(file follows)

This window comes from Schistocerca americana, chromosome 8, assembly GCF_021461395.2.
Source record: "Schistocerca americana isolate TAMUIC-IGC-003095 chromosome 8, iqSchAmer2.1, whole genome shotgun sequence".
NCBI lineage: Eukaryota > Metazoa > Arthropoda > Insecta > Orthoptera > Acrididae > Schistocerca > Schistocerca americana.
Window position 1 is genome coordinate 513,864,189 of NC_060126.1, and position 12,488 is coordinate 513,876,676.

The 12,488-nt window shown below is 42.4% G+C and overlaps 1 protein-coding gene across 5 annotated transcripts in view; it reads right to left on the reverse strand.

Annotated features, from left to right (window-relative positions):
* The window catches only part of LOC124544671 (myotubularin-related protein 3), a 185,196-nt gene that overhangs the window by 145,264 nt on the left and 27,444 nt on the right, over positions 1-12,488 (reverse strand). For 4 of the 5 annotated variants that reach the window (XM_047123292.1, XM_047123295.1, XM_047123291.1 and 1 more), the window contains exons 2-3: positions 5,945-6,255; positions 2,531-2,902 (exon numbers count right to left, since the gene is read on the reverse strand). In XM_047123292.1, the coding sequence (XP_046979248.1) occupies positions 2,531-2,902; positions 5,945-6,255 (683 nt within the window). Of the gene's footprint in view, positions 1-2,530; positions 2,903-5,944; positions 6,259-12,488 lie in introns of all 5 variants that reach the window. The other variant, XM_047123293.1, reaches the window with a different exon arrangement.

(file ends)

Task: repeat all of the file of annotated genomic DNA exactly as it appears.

This window comes from Schistocerca americana, chromosome 8, assembly GCF_021461395.2.
Source record: "Schistocerca americana isolate TAMUIC-IGC-003095 chromosome 8, iqSchAmer2.1, whole genome shotgun sequence".
NCBI lineage: Eukaryota > Metazoa > Arthropoda > Insecta > Orthoptera > Acrididae > Schistocerca > Schistocerca americana.
Window position 1 is genome coordinate 513,864,189 of NC_060126.1, and position 12,488 is coordinate 513,876,676.

The 12,488-nt window shown below is 42.4% G+C and overlaps 1 protein-coding gene across 5 annotated transcripts in view; it reads right to left on the reverse strand.

Annotated features, from left to right (window-relative positions):
* The window catches only part of LOC124544671 (myotubularin-related protein 3), a 185,196-nt gene that overhangs the window by 145,264 nt on the left and 27,444 nt on the right, over positions 1-12,488 (reverse strand). For 4 of the 5 annotated variants that reach the window (XM_047123292.1, XM_047123295.1, XM_047123291.1 and 1 more), the window contains exons 2-3: positions 5,945-6,255; positions 2,531-2,902 (exon numbers count right to left, since the gene is read on the reverse strand). In XM_047123292.1, the coding sequence (XP_046979248.1) occupies positions 2,531-2,902; positions 5,945-6,255 (683 nt within the window). Of the gene's footprint in view, positions 1-2,530; positions 2,903-5,944; positions 6,259-12,488 lie in introns of all 5 variants that reach the window. The other variant, XM_047123293.1, reaches the window with a different exon arrangement.